• Labrador Retriever 
  • Maltese

There is also some evidence to indicate that about five to ten percent of these stomatitis cases have a concurrent autoimmune disorder.

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Diagnosis of Chronic Mouth Inflammation and Ulcers in Dogs

Initial diagnosis is based on the placement and appearance of the inflammation and the lesions. The ulcers form in the mouth mainly where the surface of the skin touches the teeth. The dog may exhibit reluctance to have its mouth examined due to pain. CUPS is similar in presentation to several other diseases, such as pemphigus vulgaris and epitheliotropic T-cell lymphoma, and additional testing will need to be done to exclude them from the diagnosis. A complete blood count, biochemistry profile, and urinalysis will be done, as well as an evaluation of thyroid function. 

Laboratory findings may show increased immunoglobulins and white blood cells, but any other unusual readings would need further analysis. A biopsy to rule out certain types of auto-immune disorders may also be recommended. Since the treatment for some auto-immune diseases is very different from the treatment for CUPS, it is essential to rule these out before finalizing any treatment plans.

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Treatment of Chronic Mouth Inflammation and Ulcers in Dogs

The first course of action in treating CUPS is to remove as much plaque from the surface of the teeth as possible. The patient is likely to be anesthetized for the cleaning procedure, which will most likely include a more comprehensive assessment of oral health. X-rays of the dog’s mouth will be taken at this time and the teeth will be probed and charted to check for periodontal disease. Any teeth that are significantly affected by damage or disease may also be removed at this time.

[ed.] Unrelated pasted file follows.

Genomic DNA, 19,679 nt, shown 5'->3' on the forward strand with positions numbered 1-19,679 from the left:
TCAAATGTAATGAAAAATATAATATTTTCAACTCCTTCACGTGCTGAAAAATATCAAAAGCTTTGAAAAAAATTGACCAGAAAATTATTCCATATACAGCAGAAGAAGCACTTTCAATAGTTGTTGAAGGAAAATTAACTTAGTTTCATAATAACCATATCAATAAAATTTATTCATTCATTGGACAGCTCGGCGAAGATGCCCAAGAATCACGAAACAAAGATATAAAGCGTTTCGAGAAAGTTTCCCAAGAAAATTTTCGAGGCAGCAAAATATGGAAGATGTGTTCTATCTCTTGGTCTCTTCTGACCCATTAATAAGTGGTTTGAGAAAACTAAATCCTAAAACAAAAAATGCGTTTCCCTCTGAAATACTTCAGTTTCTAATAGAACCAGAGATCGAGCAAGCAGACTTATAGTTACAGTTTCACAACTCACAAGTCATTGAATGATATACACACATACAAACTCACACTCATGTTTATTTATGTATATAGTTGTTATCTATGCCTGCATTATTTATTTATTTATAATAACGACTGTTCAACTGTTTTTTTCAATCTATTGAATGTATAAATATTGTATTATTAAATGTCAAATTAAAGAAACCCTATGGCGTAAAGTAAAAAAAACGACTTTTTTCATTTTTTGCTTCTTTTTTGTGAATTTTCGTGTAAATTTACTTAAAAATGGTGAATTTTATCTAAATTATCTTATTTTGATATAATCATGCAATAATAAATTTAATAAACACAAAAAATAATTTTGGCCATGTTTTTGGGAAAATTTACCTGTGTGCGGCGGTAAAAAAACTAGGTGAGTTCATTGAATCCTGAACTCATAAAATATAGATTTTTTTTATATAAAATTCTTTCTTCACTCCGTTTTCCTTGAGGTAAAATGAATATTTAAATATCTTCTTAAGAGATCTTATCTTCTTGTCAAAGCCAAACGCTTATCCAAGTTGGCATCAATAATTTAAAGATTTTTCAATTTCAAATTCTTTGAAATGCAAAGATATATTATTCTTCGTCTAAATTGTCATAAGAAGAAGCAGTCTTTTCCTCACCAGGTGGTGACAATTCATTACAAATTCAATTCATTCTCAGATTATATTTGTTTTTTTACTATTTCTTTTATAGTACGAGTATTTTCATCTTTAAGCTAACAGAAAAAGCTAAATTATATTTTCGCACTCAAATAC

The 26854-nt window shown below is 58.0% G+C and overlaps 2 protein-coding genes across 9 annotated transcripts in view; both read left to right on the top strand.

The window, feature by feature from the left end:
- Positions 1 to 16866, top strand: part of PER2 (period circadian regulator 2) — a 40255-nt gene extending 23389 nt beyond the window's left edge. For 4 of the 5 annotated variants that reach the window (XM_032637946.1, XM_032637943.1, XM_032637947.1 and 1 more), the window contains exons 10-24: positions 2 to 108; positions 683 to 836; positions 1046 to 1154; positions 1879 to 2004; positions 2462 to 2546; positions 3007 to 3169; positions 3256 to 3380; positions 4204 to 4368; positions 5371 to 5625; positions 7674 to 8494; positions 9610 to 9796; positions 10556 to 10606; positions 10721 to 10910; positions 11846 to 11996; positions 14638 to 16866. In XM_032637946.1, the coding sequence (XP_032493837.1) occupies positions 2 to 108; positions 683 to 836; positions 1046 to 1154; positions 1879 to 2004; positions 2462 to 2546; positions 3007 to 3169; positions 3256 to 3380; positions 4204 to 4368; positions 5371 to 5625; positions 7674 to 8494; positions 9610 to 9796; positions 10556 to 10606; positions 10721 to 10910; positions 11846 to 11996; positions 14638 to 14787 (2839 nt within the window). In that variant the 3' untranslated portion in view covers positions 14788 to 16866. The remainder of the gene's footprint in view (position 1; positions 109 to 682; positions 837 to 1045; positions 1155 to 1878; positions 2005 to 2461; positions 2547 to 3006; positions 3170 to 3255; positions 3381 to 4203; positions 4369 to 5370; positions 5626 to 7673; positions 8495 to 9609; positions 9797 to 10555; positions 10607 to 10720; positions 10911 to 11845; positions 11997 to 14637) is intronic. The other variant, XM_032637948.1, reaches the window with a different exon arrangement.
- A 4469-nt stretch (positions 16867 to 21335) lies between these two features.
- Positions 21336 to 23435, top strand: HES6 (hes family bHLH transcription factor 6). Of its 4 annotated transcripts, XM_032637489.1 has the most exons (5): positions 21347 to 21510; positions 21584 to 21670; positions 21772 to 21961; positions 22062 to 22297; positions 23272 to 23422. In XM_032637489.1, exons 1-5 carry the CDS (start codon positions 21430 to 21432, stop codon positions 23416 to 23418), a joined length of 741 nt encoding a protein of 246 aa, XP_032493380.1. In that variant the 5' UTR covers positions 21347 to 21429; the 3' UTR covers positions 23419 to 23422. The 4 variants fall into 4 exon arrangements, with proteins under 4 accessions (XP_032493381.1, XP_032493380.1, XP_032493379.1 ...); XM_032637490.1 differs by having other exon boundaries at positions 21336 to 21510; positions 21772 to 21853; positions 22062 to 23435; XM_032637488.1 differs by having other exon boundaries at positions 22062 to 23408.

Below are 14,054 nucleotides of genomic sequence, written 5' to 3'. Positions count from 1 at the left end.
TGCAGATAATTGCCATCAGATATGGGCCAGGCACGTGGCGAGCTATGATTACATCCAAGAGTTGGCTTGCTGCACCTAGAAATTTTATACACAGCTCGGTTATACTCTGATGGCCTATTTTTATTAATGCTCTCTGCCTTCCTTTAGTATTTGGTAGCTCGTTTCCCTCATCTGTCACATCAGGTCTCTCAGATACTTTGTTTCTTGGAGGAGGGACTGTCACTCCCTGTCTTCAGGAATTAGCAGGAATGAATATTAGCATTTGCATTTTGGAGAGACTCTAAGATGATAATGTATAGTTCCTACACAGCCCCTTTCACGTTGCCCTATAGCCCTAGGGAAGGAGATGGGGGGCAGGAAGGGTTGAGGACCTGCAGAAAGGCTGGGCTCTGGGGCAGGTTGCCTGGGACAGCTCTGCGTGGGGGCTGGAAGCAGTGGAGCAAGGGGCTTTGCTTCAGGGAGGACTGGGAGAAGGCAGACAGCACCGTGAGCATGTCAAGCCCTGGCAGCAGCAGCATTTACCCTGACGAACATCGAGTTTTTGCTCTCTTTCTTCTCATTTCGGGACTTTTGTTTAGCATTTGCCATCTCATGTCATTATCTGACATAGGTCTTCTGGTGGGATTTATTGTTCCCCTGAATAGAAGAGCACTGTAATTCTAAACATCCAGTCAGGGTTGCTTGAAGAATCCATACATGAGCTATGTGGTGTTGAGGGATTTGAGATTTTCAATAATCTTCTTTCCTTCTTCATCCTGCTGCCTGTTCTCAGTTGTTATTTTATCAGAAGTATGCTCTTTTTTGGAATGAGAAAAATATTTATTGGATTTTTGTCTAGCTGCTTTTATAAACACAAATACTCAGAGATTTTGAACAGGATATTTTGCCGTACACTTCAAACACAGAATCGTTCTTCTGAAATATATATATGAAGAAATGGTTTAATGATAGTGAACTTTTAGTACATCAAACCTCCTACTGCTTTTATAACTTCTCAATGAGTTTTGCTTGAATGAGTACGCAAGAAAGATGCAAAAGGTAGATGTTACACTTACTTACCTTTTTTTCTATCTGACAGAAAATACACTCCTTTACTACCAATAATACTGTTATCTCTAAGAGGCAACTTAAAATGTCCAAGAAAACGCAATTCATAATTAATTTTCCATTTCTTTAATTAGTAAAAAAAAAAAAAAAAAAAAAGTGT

Your veterinarian will most likely prescribe pain management medication to help with pain from any extractions as well as the pain from the disorder itself. In some situations, additional medications such as antibiotics or corticosteroids may be recommended. If these measures combined with meticulous follow-up care are unable to bring relief a whole-mouth tooth extraction may be needed to control the disorder. In extreme cases, medication will continue to be required even after extraction.

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Recovery of Chronic Mouth Inflammation and Ulcers in Dogs

This disorder requires vigilance on the part of the owner to resolve. Any buildup of plaque can result in new lesions forming, so steps must be taken to maintain the cleanliness of the canine’s mouth. Daily or twice-daily brushing of the dog’s teeth is a must in all cases where teeth are retained. Wax barriers, oral rinses or gels and even prescription dental diets may be employed to reduce the amount of plaque that forms in the mouth, and regular dental assessments and cleanings will be mandatory to maintain oral health. Dogs that require an entire mouth of teeth extraction generally respond well to the procedure, but soft food will be required for the remainder of their lives.